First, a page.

Theatre Review: 2:22 A Ghost Story

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2:22 London’s Best Kept Secret

As a huge fan of horror on stage, I was counting down the days to the release of 2:22 in theatre, after seeing its teaser on Instagram back in the summer. As soon as I could, I booked almost-front-row seats and scrolled the internet for any spoilers I could find (I’m one of those weird people who likes to know what to expect from everything I watch before watching it!)

A woman sitting on a couch looking solemn. Still from 2:22.

Besides knowing that 2:22 had a decent cast, the production team had done a good job at keeping much of the plot a secret. When I saw it back in August, Lily Allen and Jake Wood were two of the four lead actors and they were brilliant, especially Wood. You would probably know him best as Max Brannon in Eastenders, A decent actor wasted in a soap opera for 14 years. To be fair, I don’t think I appreciated him until I saw him on stage. I didn’t know what to expect from Allen, as besides singing along to a few of her tracks, I didn’t know much about her, let alone that she could act! Anyway, I went into the theatre knowing the bare minimum – that I was about to watch a ghost story and similarly to The Woman in Black, you could count the cast on one hand.

People gathered around a table during a dinner party. Still from 2:22

The curtains lift to unveil a scene set in the house of estranged couple, Jenny (Allen) and Sam (Hadley Fraser, who is not shy to the West End), who have recently had a baby. The story unfolds that of a slightly disillusioned Jenny, who appears to still be suffering from baby-brain, and believes her house is haunted and is, quite crudely, ridiculed by her husband, Sam. Friends, Ben (Wood) and Lauren (Julia Chan, I didn’t recognise her but some might from her success in several American TV series), arrive for dinner and it is on this night when everything seems to blow up between them.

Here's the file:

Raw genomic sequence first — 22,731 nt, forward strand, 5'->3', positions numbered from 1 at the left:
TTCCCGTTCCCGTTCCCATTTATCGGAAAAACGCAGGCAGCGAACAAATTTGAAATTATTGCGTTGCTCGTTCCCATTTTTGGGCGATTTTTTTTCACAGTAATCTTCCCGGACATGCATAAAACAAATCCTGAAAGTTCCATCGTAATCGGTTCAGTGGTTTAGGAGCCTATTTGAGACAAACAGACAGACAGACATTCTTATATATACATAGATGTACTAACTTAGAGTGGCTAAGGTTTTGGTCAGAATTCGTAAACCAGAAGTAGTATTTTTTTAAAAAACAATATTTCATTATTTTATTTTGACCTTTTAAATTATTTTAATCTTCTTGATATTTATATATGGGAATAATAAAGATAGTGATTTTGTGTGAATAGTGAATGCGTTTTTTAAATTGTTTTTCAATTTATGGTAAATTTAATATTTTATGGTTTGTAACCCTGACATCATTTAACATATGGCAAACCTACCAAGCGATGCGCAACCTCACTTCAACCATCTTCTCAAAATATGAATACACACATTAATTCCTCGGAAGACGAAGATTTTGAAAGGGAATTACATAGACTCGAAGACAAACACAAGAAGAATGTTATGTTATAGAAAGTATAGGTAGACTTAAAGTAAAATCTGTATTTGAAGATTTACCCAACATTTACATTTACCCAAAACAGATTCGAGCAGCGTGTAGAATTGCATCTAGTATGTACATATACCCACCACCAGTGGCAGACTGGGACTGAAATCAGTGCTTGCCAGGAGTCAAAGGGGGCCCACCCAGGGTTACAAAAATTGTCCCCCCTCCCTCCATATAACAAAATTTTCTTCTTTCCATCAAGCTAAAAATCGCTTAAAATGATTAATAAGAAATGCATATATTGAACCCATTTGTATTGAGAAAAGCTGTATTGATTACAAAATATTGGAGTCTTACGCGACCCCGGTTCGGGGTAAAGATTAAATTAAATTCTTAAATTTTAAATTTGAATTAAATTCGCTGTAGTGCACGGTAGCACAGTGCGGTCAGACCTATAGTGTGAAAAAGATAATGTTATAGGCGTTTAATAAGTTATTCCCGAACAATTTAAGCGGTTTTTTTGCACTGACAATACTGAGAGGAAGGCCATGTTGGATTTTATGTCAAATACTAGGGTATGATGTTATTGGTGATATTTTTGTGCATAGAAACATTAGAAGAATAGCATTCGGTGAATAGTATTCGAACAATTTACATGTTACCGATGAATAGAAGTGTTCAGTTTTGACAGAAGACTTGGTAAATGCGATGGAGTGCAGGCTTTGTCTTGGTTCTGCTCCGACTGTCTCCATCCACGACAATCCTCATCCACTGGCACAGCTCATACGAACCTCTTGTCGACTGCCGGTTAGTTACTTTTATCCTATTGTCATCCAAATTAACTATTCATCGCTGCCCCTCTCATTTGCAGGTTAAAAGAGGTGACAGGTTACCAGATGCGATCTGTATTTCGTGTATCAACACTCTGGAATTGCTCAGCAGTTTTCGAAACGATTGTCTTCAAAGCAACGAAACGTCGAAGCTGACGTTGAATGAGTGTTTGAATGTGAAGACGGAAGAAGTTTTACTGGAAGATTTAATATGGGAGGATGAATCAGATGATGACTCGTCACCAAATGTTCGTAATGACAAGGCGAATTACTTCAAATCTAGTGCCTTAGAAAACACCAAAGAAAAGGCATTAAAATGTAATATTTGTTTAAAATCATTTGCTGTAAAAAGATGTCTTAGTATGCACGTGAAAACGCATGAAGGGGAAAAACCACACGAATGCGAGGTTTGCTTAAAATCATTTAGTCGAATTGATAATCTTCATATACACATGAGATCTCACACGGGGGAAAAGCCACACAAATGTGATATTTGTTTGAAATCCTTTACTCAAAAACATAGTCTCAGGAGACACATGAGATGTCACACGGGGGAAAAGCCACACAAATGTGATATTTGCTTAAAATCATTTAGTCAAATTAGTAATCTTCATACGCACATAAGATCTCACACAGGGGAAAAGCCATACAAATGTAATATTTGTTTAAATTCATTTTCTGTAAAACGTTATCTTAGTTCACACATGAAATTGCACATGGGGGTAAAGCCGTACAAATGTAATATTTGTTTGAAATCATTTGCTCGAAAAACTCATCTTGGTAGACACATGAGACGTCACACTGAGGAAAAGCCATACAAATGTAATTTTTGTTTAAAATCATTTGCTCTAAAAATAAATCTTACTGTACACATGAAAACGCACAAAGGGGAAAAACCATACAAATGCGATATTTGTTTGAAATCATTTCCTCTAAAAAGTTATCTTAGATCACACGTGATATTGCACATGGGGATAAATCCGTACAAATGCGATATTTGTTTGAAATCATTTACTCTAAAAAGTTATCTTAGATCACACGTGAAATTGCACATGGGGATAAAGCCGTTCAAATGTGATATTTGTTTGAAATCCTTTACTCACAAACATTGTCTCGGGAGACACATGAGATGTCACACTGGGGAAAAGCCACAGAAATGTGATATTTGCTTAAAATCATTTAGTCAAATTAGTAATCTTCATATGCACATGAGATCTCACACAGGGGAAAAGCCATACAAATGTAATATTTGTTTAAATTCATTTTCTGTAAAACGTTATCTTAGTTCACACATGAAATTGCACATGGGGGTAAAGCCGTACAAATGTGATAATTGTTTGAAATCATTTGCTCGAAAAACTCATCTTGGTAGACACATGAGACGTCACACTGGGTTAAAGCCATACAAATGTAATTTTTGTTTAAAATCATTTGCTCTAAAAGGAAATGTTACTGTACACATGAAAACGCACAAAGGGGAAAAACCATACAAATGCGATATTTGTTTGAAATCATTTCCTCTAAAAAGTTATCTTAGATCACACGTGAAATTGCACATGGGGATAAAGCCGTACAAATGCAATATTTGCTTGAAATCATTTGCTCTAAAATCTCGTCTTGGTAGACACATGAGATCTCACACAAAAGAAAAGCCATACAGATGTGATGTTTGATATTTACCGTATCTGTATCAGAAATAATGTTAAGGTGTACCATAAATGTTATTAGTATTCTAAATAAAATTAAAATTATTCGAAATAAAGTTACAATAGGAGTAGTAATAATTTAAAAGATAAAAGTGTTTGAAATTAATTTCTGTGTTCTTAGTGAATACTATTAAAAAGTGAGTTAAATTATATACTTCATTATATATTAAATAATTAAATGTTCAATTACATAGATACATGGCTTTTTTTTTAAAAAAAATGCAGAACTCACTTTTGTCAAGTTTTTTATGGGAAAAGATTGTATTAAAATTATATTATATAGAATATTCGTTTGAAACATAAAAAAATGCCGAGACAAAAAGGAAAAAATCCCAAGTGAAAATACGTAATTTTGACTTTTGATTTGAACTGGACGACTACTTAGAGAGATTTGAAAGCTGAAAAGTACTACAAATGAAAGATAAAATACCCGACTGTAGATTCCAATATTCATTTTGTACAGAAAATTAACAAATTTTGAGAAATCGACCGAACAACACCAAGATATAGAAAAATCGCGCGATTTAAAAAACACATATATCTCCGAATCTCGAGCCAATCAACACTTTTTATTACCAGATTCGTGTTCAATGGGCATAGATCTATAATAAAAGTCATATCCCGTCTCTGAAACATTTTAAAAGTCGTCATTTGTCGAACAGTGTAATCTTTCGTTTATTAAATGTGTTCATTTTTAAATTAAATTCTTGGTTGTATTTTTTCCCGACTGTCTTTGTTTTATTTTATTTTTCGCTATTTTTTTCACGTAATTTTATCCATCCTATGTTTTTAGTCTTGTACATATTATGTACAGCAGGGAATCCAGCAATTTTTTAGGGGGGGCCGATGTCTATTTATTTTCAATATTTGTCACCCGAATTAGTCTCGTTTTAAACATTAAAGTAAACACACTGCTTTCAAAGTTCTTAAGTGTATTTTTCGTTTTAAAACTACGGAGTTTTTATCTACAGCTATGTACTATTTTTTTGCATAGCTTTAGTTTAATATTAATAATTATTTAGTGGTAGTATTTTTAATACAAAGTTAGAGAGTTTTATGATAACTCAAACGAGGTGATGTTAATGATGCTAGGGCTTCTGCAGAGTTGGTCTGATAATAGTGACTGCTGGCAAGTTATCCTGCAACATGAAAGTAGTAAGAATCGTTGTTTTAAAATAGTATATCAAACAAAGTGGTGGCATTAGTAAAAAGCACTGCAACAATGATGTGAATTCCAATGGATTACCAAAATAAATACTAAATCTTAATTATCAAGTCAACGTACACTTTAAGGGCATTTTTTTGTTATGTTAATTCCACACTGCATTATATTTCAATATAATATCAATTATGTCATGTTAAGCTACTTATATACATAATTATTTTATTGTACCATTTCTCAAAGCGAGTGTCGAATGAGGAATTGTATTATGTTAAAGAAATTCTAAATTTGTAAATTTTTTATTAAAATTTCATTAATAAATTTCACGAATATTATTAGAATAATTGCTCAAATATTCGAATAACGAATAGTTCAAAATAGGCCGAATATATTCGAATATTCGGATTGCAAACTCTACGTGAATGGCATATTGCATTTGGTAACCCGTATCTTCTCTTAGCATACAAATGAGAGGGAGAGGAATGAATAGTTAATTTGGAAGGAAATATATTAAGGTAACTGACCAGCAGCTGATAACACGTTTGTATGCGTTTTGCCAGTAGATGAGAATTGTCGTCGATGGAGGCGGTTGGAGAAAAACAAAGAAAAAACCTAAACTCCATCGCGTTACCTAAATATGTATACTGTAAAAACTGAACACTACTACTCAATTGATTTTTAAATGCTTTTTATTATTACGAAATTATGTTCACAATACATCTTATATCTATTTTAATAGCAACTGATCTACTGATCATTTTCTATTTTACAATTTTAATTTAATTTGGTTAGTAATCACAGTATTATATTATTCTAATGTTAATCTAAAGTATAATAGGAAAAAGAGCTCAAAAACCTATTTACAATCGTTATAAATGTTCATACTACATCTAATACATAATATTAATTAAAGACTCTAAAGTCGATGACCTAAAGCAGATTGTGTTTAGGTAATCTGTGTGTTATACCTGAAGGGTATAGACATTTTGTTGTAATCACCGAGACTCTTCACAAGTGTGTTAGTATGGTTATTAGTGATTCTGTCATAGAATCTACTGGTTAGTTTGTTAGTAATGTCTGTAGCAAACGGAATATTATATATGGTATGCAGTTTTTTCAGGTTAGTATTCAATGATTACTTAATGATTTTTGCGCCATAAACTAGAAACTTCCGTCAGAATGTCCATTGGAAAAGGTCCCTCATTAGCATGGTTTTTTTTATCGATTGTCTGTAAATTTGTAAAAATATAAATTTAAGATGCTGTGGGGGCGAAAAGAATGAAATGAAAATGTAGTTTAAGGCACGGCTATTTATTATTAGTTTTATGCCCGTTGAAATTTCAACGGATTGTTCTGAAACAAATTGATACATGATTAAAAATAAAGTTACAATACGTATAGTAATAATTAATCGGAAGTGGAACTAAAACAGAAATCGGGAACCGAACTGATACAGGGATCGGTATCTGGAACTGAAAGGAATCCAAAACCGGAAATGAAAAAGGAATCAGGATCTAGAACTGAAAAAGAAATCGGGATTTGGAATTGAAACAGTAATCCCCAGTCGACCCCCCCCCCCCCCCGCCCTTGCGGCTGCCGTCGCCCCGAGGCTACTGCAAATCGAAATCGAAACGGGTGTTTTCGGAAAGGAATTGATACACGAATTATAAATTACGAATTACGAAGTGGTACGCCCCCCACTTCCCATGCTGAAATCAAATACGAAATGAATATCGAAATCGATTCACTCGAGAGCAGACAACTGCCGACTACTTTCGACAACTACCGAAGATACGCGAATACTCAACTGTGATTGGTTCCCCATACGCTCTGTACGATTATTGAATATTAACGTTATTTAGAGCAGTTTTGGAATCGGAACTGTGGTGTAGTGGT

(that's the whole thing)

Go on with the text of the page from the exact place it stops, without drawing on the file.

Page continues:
Like Ghost Story, which was around in theatre a few years ago, the audience is drawn into the debate of whether there is something supernatural going on or whether it is just the illusive imagination of our protagonist. Of course, there is a huge twist which I did see coming unfortunately, but from the gasps around me it was obvious that most of the audience didn’t.

A man sitting on a couch and a woman on a chair both laughing. Still from 2:22.

Within minutes of the show starting, the audience around me was screaming followed by that nervous laugh that people tend to do when they realise everyone has just witnessed them crapping their pants – myself included. There are lots of jump scares and tense atmospheric moments that really get you thinking. Realistic dialogue, set and characters – you can relate to the family even if you haven’t experienced paranormal activity yourself. It’s funny at times too, which I think is so important with a show like this, it allows the audience to relax into a false sense of contentedness, before shaking them into a terrifying sense of reality. It unfolds at a reasonable pace, and at no point was I checking the time for when I could get some ice cream, quite the contrary.

The original cast has now been replaced for its stage return, which is a shame, but would seem to be equally impressive. I’m not sure how long 2:22 will be on stage in its return, so I suggest that you get yourself tickets while you still can.

5/5. Loved it.

By: Steph Boddy

2:22 is returning to the stage from 4 December at the Gielgud Theatre. Book tickets here.

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